Why Historical Performance Institute?
In recent months, a number of faithful friends of the HPI have expressed an interest in our change of name. Why change from “Early Music Institute” to “Historical Performance Institute”? Words are important when it comes to conveying definitions and meanings. These meanings can and do shift over time, so here follows our rationale.
As a performance discipline, Historical Performance (HP) has always moved forward via new discoveries and understandings in musical research. A century ago, the scholarship and performance communities tended to keep each other at a distance. Individuals from both groups who were interested in HP often had to collaborate outside of conventional professional circles. Over the past five decades, practitioners of HP – whether scholars, performers, or both – have brought the two pursuits together in a revelatory way. Globally, audiences now listen to Medieval, Renaissance and Baroque (not to mention Classical and Romantic) music with different ears than they did 40 years ago. Modern orchestras have over time felt obliged to adjust their interpretation of Baroque repertories. Historical Performance has caused a powerful transformation in musical culture worldwide.
As a scholarly activity, HP draws from a long continuum of overlapping research disciplines: the historiography of music, dance, and languages; the history of vocal and instrumental pedagogy, music theory, art, iconography, religion, and architecture; cultural and social history, philosophy, aesthetics, literary and textual criticism, paleography, the design and construction of historical instruments, etc. These disciplines variously combine to provide valuable insights through which today’s musician can devise a historically tenable basis for the interpretation of Early Music. As the surviving evidence will tend to give us only a fragmentary picture of the past, it is also our inevitable purpose as performers to move beyond the mere accidents of survival. A duly informed musician combines scholarly understanding with fresh skill, imagination, inspiration, and passion – to deliver a performance that present-day audiences find edifying, moving, and transformative.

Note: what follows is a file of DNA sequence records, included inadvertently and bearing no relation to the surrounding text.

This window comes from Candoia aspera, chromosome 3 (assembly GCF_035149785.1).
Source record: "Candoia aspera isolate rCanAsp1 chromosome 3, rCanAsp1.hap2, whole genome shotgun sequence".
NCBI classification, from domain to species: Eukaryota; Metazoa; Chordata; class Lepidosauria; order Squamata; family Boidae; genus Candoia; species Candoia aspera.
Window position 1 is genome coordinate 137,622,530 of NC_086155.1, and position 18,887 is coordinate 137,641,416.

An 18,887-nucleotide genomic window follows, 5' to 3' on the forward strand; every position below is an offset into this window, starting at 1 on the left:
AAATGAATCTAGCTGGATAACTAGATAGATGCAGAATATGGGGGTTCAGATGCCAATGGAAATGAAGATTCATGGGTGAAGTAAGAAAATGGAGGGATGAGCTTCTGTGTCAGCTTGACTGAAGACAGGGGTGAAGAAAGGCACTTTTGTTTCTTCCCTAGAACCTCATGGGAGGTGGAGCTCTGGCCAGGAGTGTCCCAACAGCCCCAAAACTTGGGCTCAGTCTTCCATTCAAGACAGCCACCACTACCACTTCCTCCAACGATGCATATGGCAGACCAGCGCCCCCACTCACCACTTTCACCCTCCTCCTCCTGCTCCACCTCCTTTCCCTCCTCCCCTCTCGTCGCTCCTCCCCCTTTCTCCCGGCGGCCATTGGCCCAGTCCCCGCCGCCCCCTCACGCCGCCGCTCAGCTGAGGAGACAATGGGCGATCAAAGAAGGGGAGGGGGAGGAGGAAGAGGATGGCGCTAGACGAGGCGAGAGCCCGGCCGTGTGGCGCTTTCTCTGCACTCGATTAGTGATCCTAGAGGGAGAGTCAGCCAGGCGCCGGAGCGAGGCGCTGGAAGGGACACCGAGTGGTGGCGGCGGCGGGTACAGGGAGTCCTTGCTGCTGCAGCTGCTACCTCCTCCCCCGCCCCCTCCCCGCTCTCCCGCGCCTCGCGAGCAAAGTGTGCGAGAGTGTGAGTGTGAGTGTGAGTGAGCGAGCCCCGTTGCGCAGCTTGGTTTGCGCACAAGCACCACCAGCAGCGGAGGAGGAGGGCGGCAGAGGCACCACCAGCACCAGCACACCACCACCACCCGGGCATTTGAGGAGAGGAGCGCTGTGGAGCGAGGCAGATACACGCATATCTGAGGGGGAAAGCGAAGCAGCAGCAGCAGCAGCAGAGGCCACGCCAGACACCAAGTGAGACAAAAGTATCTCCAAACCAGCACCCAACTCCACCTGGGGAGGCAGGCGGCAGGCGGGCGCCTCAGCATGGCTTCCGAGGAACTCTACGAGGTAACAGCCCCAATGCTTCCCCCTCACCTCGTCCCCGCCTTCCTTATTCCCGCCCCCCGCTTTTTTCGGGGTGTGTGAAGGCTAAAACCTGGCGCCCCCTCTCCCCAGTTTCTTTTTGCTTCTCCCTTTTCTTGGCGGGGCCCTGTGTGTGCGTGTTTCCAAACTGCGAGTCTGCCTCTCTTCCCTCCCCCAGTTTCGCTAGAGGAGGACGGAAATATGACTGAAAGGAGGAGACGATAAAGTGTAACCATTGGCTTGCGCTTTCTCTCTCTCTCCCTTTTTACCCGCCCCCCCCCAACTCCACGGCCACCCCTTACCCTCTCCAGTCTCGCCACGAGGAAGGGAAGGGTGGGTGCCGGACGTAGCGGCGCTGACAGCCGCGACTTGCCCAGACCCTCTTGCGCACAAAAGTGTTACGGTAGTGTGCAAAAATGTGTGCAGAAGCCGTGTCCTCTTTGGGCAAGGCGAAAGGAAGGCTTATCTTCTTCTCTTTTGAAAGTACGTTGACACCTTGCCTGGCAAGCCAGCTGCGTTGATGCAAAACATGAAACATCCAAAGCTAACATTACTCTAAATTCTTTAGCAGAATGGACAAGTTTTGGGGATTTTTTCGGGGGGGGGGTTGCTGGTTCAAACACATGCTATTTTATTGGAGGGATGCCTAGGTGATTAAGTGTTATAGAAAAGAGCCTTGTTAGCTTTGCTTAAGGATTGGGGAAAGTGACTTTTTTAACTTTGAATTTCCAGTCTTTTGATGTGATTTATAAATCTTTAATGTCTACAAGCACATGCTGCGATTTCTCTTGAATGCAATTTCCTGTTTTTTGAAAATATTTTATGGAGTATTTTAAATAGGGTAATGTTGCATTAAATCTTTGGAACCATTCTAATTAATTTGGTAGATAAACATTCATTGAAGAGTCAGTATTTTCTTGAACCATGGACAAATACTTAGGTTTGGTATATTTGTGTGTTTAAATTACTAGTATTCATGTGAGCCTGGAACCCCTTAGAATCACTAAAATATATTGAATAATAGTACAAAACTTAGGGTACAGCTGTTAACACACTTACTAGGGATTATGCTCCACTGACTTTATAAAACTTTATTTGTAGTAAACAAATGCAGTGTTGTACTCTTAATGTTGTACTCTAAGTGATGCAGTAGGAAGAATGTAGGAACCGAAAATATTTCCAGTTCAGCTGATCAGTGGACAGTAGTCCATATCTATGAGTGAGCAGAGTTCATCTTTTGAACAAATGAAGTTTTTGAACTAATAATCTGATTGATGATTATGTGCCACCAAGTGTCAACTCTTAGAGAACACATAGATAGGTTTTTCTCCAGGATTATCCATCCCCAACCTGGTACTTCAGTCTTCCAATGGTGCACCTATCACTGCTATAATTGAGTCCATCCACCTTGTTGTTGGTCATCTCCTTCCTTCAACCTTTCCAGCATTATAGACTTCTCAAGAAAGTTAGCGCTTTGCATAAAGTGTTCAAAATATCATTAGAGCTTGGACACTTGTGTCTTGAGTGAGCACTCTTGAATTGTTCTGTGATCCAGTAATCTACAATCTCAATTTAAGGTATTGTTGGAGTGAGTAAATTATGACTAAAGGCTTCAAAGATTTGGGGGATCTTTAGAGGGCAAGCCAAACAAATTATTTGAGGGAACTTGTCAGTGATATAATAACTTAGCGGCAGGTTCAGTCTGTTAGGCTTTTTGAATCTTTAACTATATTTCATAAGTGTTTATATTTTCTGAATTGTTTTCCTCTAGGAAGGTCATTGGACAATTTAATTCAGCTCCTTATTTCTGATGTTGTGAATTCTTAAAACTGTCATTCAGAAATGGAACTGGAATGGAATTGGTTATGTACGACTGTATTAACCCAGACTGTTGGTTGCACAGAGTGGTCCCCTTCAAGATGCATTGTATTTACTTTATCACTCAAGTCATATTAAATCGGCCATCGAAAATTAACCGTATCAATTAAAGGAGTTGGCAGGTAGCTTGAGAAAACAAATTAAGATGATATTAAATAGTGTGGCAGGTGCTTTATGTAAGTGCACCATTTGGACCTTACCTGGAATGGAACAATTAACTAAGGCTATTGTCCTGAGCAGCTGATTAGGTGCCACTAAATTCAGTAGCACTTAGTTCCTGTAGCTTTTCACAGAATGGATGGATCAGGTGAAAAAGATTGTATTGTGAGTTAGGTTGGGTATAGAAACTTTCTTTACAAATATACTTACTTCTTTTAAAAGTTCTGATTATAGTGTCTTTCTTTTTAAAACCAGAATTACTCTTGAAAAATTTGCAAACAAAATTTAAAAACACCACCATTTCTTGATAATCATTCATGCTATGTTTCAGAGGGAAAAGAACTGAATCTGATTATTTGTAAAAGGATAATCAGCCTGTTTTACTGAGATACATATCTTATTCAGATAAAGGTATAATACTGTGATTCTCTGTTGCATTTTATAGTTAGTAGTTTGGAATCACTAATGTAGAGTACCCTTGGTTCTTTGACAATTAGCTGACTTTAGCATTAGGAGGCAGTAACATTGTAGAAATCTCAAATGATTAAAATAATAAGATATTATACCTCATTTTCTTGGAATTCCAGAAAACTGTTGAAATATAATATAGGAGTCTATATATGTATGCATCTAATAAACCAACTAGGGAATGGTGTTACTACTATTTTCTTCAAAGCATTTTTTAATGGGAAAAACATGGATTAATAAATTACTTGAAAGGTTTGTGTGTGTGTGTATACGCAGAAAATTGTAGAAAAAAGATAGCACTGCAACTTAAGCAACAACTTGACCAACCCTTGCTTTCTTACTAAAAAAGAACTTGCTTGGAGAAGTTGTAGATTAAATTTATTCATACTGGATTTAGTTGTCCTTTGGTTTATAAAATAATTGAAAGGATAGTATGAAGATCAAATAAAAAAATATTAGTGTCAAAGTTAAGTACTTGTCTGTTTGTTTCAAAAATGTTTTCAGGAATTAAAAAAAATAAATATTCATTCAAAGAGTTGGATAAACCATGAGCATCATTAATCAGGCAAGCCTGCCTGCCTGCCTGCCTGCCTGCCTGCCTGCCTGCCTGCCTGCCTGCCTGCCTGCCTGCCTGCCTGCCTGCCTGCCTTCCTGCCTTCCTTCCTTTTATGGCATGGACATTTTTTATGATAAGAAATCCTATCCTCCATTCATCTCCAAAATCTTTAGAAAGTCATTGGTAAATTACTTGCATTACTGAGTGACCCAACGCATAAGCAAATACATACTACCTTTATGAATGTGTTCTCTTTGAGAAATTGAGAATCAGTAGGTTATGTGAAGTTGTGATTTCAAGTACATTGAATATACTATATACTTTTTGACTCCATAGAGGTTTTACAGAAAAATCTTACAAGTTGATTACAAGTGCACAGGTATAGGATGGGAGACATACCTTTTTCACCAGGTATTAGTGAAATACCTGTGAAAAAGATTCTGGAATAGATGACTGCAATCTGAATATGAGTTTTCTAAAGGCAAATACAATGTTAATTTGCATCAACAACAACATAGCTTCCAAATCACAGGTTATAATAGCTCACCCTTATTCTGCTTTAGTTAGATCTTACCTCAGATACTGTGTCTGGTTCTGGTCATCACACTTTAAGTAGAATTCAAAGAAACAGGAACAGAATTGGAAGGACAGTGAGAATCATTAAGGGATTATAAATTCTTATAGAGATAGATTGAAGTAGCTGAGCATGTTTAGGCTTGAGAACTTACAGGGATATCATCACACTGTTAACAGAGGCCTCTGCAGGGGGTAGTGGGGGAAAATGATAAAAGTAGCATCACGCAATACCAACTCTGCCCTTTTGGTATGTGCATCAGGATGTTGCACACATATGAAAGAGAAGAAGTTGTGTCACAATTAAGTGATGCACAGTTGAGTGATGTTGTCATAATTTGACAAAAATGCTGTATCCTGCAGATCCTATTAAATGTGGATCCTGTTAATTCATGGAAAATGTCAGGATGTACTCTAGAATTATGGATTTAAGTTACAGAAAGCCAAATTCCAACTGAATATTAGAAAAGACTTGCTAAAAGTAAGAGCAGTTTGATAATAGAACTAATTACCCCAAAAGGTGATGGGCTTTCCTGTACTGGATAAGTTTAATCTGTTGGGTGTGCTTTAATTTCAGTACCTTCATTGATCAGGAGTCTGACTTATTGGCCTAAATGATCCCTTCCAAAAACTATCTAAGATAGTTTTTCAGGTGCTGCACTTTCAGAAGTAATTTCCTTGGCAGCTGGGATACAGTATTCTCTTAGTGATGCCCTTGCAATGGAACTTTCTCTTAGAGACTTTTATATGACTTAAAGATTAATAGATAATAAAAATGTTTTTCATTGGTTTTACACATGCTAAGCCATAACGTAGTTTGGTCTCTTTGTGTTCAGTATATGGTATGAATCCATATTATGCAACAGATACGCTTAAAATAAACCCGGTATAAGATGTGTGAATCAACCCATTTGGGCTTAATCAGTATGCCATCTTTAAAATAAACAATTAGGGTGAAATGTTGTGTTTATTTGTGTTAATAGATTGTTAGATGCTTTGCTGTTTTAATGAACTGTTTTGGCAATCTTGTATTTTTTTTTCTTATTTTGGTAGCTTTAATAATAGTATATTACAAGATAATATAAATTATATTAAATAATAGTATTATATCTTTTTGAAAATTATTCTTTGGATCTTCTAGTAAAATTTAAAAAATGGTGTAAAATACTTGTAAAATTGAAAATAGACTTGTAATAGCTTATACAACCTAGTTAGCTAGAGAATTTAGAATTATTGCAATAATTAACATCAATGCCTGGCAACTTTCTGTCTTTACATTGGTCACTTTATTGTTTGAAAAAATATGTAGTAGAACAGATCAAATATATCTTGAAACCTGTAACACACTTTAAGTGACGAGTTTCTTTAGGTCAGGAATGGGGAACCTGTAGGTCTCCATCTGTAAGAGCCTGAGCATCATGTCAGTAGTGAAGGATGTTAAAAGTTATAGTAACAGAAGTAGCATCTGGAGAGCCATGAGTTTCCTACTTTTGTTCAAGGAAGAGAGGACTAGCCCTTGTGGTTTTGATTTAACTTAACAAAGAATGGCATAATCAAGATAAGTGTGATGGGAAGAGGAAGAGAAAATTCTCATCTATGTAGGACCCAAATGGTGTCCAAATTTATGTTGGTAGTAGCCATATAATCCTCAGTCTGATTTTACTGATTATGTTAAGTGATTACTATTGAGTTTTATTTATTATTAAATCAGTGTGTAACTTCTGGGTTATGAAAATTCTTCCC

Nearly a century after its beginnings, it could be said that “Early Music” refers to the founding group of interests and projects first taken up by a budding school of thought which we now call Historical Performance. Over the past five decades, “Early Music” has been used as a slogan to describe an expanding chronology of repertory. A consequence of that explosive growth is that the word “Early” has lost a good deal of its specificity and descriptive force. Moreover, Early Music as a label has referred chiefly to an “end” in itself (repertory), rather than a “means to an end” (method/process). We affirm that our work in HP is a means to many ends in higher education – a multidisciplinary vehicle that joins scholarship and performance, with flexibility to operate within any musical period.
It is our aim to bring the perspective and discipline of Historical Performance directly to the core of conservatory curricula. Most path-breaking progress within the profession has taken place collaboratively outside the curriculum of higher education. In recent decades of course, generations of students have benefited from the establishment of HP focused departments and programs. Given contemporary trends in new institutional configurations of arts and humanities research, it seems inevitable that in half a century the group of disciplines that have informed the work of HP thus far will coalesce in wholly new ways. We believe that our field has a great deal to offer towards that process.
Our change in name, then, does not alter the substance of our founding vision, but it does mark a critical step in charting a sustainable future for our work through the 21st century. We are not narrowing the scope of historical repertories included within our curriculum. Medieval, Renaissance and Baroque music will continue to be the life-blood of our institution. We are committed as ever to provide our students with access to the broadest possible range of study.
Our founder, Thomas Binkley, once expressed his hope that “Early Music as a frontier” would one day disappear, so that “just music” would remain.* We see this change in name – which is not at all new or without precedent – as marking for us a timely step in that direction.
*Review Article: Ross Duffin, “The End of Early Music: A Period Performer’s History of Music for the Twenty-First Century by Bruce Haynes”, Bach 40, i (Riemenschneider Bach Institute, 2009): 84.
© Indiana University Jacobs School of Music – Historical Performance Institute, 2014